naturalization

19 Mar 2016

Why We Do Genealogy

How many times have you been asked why we do genealogy?
Back when I was a working archivist-librarian, the bosses who held the pursestrings would ask me why we should even bother with all that old stuff. After all, it was so expensive to take care of and nobody really cared about those dusty old archives. My immediate, though internal, answer was always, “How can you not care about history?”

None of my grad school classes in history or library science prepared me to justify archival preservation, research, or outreach, especially to bosses who had never done primary-source research themselves. Eventually I figured out ways (with more or less success) to make preservation and access to the historical records in my care palatable to administrators who only had eyes on the bottom line.

A few years ago, I posted about a visit to the Tenement Museum, one of the best historical museums anywhere.

I have eight great-grandparents […]

8 Mar 2016

Women Lost U.S. Citizenship When Marrying

At certain times in the early 20th century,
women lost U.S. citizenship when marrying foreign-born men.
The U.S. Expatriation Act of 1907 mandated that all women acquired their husband’s nationality upon marriage. As a result, American women who married foreign-born men in the United States between 1907 and 1922 lost their U.S. citizenship.

Before 1907, women who married foreign-born men and continued to live in the United States remained American citizens. After March 2, 1907, provisions of the Expatriation Act changed all this. Congress mandated that “any American woman who marries a foreigner shall take the nationality of her husband.” Therefore, after 1907, regardless of where the couple resided, the woman’s citizenship was determined solely by her husband’s.

I had heard of this anomaly when I researched naturalization records for my e-book, Discovering Immigrant Ancestors. But I only realized recently that my great-aunt, Louise Marie Hann, found herself exactly in this situation when she married Swedish-born Ernest Anderson in […]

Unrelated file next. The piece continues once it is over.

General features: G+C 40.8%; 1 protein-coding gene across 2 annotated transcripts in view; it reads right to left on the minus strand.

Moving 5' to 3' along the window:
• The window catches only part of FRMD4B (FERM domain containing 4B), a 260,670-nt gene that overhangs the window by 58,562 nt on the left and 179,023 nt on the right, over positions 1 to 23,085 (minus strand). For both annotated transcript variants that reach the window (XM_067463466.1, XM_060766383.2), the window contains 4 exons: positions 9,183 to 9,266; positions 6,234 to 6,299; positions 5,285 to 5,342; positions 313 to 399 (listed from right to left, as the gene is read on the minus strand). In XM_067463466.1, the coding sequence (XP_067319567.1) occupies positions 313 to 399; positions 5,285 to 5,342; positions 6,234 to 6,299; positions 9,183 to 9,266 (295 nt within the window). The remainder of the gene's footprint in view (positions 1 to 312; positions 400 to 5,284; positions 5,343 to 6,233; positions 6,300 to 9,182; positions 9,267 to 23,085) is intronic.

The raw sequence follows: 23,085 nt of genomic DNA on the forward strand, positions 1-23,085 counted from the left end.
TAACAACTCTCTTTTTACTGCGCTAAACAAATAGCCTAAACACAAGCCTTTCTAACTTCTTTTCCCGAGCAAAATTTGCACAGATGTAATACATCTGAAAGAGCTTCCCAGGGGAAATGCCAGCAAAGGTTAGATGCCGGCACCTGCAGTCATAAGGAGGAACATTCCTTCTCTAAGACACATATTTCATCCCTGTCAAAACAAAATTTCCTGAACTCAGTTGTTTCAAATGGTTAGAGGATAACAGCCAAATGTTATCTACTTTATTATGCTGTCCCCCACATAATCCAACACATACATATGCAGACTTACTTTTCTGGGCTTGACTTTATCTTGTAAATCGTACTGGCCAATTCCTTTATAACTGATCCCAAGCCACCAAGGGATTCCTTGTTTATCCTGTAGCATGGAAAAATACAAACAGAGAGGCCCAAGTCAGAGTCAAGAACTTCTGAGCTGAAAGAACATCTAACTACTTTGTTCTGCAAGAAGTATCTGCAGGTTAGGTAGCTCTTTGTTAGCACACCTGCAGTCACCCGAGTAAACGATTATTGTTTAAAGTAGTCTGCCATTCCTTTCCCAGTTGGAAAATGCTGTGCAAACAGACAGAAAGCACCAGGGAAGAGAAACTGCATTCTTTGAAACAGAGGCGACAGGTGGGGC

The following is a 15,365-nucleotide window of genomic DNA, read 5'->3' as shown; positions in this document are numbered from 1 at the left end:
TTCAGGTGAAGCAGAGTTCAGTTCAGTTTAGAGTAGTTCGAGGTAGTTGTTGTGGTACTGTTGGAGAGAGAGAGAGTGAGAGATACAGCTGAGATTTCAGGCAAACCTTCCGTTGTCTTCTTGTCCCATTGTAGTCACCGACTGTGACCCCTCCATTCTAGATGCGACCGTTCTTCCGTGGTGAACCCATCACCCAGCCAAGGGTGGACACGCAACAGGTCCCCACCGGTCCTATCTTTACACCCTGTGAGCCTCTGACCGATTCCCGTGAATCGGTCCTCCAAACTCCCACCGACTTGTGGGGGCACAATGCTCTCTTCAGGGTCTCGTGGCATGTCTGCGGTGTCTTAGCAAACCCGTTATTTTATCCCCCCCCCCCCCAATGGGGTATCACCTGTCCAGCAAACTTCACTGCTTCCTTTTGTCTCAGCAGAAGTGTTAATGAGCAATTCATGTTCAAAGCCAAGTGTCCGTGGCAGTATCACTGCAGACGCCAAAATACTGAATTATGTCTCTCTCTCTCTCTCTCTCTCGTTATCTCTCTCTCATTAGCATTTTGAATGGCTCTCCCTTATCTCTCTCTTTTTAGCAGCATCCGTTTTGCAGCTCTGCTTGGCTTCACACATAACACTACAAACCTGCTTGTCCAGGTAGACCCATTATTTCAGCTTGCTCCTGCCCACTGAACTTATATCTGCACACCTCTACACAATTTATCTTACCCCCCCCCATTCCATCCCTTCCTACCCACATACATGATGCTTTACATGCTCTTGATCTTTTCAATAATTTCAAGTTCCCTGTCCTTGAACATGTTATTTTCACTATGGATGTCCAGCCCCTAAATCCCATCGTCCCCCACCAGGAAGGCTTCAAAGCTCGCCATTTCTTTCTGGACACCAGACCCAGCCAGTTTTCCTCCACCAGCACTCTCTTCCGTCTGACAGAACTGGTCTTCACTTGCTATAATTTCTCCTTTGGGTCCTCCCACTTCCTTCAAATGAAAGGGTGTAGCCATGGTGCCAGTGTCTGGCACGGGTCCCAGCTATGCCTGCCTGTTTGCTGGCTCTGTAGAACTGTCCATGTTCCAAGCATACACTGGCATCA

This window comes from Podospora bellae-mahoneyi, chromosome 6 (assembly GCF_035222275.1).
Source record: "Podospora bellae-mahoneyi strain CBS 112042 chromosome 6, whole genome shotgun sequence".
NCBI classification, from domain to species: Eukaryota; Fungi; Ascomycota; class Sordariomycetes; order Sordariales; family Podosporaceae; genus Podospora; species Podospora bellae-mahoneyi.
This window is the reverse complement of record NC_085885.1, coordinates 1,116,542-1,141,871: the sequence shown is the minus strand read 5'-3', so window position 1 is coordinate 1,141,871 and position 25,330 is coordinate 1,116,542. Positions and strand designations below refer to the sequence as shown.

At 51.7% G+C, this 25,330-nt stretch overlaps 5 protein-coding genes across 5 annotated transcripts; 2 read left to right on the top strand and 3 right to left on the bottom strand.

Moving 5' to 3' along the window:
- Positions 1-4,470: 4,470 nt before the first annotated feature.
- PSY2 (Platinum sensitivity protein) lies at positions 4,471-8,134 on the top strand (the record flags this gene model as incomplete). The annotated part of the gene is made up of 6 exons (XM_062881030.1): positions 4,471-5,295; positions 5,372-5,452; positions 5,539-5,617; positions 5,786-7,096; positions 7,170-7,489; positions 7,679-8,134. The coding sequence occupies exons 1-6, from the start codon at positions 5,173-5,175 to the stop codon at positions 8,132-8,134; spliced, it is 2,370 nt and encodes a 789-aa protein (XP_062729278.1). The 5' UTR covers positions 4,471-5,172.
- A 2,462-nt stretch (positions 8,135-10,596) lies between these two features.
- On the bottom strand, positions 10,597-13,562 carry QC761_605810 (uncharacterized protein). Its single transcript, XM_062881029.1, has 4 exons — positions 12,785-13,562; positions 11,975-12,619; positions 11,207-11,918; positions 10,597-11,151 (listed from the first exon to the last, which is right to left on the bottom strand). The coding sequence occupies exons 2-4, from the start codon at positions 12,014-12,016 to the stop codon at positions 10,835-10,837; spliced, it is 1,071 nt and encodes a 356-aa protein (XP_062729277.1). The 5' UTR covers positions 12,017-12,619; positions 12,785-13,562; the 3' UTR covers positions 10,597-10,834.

26 Apr 2013

Finding Alien and Naturalization Records Using USCIS

Recently I was helping a client try to prove that his immigrant ancestor had not been naturalized and this resource was very helpful:

The USCIS (US Customs and Immigration Service) maintains historical records documenting the arrival and naturalization of millions of immigrants who arrived in the United States since the late 1800s or/and naturalized between 1906 and 1956.

The USCIS Genealogy Program is a fee-for-service program that provides researchers with timely access to historical immigration and naturalization records of deceased immigrants.

[…]

2 Aug 2010

Cook County Illinois Naturalization Index Online

I don’t know how I missed this before, but there’s a Cook County Illinois Naturalization Index online. The Clerk of the Circuit Court of Cook County Archives is producing an online index to 500,000 naturalization petitions covering the years 1871 to 1929, presumably for the Midwest.

When I visited the Clerk of the Circuit Court office in person in the summer of 2008, I was told that the Declarations of Intention (aka, “first papers,” the initial step in the process and usually the one with the most information) had been destroyed years ago and all that was left were the final petitions. The final petitions for my ancestors merely stated the country of origin and not the town or province.

So this is great news. Of the 500,000 records currently being indexed, more than 400,000 of these records are Declarations of Intention from 1906-1929. Wow!

The project started in 2006 using grant funds […]